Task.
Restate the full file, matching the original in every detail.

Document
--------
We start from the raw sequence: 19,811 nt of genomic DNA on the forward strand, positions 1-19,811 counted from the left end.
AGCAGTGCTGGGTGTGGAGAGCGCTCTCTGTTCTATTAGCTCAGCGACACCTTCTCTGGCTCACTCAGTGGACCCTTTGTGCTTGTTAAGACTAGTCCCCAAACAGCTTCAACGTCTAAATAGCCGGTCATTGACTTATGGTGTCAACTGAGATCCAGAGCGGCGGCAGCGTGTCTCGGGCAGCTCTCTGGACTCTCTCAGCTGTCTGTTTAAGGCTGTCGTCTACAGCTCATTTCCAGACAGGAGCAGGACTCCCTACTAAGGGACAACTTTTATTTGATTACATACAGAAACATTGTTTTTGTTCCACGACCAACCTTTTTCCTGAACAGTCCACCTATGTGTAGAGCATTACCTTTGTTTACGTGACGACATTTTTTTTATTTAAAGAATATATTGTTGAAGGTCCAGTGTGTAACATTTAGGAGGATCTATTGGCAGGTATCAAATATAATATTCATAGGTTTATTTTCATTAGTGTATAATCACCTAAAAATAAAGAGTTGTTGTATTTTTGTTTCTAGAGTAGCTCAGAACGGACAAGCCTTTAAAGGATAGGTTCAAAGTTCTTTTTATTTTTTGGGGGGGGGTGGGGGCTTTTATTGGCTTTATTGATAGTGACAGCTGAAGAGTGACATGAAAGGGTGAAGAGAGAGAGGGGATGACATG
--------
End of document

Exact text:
We start from the raw sequence: 19,811 nt of genomic DNA on the forward strand, positions 1-19,811 counted from the left end.
AGCAGTGCTGGGTGTGGAGAGCGCTCTCTGTTCTATTAGCTCAGCGACACCTTCTCTGGCTCACTCAGTGGACCCTTTGTGCTTGTTAAGACTAGTCCCCAAACAGCTTCAACGTCTAAATAGCCGGTCATTGACTTATGGTGTCAACTGAGATCCAGAGCGGCGGCAGCGTGTCTCGGGCAGCTCTCTGGACTCTCTCAGCTGTCTGTTTAAGGCTGTCGTCTACAGCTCATTTCCAGACAGGAGCAGGACTCCCTACTAAGGGACAACTTTTATTTGATTACATACAGAAACATTGTTTTTGTTCCACGACCAACCTTTTTCCTGAACAGTCCACCTATGTGTAGAGCATTACCTTTGTTTACGTGACGACATTTTTTTTATTTAAAGAATATATTGTTGAAGGTCCAGTGTGTAACATTTAGGAGGATCTATTGGCAGGTATCAAATATAATATTCATAGGTTTATTTTCATTAGTGTATAATCACCTAAAAATAAAGAGTTGTTGTATTTTTGTTTCTAGAGTAGCTCAGAACGGACAAGCCTTTAAAGGATAGGTTCAAAGTTCTTTTTATTTTTTGGGGGGGGGTGGGGGCTTTTATTGGCTTTATTGATAGTGACAGCTGAAGAGTGACATGAAAGGGTGAAGAGAGAGAGGGGATGACATG